Synopses & Reviews
Gary Webb wrote a series of articles that said some bad things about the CIA and drug traffickers. The CIA denied the charges, and every major newspaper in the country took the agency's word for it. Gary Webb was ruined. Which is a shame, because he was right.--Charles Bowden, Esquire
Gary Webb wrote the truth. . . . Dark Alliance] brings to light one of the worst official abuses of our nation's history.--US Congresswoman Maxine Waters
Gary Webb had the uncanny ability to track down corruption and expose it. For over thirty-four years, he specialized in long investigative stories about national and local corruption. He had an almost magnetic attraction to these kinds of stories. It was his gift, and, ultimately, his downfall.
Dark Alliance: The CIA, the Contras, and the Crack-Cocaine Explosion is currently one of our top-selling backlist titles and is considered a contemporary classic of investigative reporting. But Webb's journalistic career consisted of much more than this one story. The Killing Game collects the best of his investigative stories from his beginnings at the Kentucky Post to his end at the Sacramento News & Review. It includes Webb's series at the Kentucky Post on organized crime in the coal industry, at the Cleveland Plain Dealer on Ohio State's negligent medical board, and on the US military's funding of first-person shooter video games. The Killing Game, by illuminating Webb's work outside of Dark Alliance, is a testament to investigative journalism at its best.
Gary Webb (1955-2004) was a Pulitzer Prize-winning investigative journalist best known for Dark Alliance.
Eric Webb is Gary Webb's youngest son. Surrounded by journalism all his life, he is now a journalism student in Southern California.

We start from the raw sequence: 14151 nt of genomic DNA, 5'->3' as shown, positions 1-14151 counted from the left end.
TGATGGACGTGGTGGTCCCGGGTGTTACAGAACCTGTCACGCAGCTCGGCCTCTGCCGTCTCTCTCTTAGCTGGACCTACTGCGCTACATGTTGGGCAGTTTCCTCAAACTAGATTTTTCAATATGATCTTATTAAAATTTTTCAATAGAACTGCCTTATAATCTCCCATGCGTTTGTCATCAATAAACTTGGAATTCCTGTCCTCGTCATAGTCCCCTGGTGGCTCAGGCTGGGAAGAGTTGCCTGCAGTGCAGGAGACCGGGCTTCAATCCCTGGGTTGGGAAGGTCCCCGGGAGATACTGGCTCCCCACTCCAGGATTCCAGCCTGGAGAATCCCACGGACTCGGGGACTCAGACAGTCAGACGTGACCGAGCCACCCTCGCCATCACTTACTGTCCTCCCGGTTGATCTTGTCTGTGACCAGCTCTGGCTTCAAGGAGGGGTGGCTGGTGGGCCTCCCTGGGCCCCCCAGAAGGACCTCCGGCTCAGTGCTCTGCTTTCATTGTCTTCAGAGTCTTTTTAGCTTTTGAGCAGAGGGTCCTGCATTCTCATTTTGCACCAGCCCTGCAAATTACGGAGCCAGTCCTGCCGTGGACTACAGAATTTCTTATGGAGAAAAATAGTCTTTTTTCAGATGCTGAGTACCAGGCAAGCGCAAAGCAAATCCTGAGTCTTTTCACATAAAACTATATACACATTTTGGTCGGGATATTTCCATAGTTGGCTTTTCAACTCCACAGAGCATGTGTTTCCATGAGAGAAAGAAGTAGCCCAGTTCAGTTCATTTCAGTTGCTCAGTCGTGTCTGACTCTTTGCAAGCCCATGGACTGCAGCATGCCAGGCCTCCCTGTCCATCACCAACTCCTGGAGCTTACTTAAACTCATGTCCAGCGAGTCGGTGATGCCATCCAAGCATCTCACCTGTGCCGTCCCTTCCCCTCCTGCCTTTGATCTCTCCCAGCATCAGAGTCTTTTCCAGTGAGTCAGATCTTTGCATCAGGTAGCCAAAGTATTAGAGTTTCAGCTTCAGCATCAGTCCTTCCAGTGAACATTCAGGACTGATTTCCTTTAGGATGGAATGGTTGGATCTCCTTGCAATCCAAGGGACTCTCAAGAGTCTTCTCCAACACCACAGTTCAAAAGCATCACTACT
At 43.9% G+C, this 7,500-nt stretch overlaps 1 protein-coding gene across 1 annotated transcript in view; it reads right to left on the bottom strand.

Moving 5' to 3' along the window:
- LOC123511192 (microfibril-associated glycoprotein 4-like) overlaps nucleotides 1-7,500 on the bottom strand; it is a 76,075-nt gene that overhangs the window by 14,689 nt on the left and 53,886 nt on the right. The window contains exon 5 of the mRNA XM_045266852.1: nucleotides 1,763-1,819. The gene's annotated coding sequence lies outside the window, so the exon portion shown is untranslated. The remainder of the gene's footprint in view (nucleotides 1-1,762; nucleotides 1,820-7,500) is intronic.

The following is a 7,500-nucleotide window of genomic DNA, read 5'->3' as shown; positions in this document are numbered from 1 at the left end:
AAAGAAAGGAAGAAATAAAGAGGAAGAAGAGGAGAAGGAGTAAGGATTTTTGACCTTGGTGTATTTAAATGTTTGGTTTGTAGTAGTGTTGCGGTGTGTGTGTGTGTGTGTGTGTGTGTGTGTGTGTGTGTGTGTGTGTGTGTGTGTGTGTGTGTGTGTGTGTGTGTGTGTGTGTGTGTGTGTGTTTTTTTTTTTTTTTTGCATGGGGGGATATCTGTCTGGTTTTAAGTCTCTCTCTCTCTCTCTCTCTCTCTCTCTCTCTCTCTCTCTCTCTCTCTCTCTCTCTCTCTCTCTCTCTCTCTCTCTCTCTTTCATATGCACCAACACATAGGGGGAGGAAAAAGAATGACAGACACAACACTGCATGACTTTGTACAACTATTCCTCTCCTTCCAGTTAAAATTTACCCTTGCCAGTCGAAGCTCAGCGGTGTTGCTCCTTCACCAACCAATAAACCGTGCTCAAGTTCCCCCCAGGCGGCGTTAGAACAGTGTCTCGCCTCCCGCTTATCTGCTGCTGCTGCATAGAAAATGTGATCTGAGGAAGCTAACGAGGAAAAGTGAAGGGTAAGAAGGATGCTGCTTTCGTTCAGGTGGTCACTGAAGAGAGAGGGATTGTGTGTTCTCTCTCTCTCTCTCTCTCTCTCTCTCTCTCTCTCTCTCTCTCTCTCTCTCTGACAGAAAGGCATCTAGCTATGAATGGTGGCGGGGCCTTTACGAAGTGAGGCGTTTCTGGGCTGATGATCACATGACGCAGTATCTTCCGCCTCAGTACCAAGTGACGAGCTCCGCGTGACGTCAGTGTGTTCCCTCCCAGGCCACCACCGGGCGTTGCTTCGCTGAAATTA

Collected for the first time, the earlier writings of the journalist who exposed the CIA-Contra drug scandal.
Gary Webb had an inborn journalistic tendency to track down corruption and expose it. For over thirty-four years, he wrote stories about corruption from county, state, and federal levels. He had an almost magnetic effect to these kinds of stories, and it was almost as if the stories found him. It was his gift, and, ultimately, it was his downfall.
He was best known for his story Dark Alliance, written for the San Jose Mercury News in 1996. In it Webb linked the CIA to the crack-cocaine epidemic in Los Angeles during the Iran Contra scandal. His only published book, Dark Alliance is still a classic of contemporary journalism. But his life consisted of much more than this one story, and The Killing Game is a collection of his best investigative stories from his beginning at the Kentucky Post to his end at the Sacramento News & Review. It includes Webb's series at the Kentucky Post on organized crime in the coal industry, at the Cleveland Plain Dealer on Ohio State’s negligent medical board, and on the US military’s funding of first-person shooter video games. The Killing Game is a dedication to his life’s work outside of Dark Alliance, and it’s an exhibition of investigative journalism in its truest form.
About the Author
GARY WEBB was an investigative reporter who focused on government and private sector corruption and who won more than thirty journalism awards. He was one of six reporters at the San Jose Mercury News to win a 1990 Pulitzer Prize for General News Reporting for a series of stories on the collapse of the Cypress Street Viaduct during northern California's 1989 earthquake. He also received the 1997 Media Hero Award from the Institute for Alternative Journalism and in 1996 was named Journalist of the Year by the Bay Area Society of Professional Journalists. He died in 2004.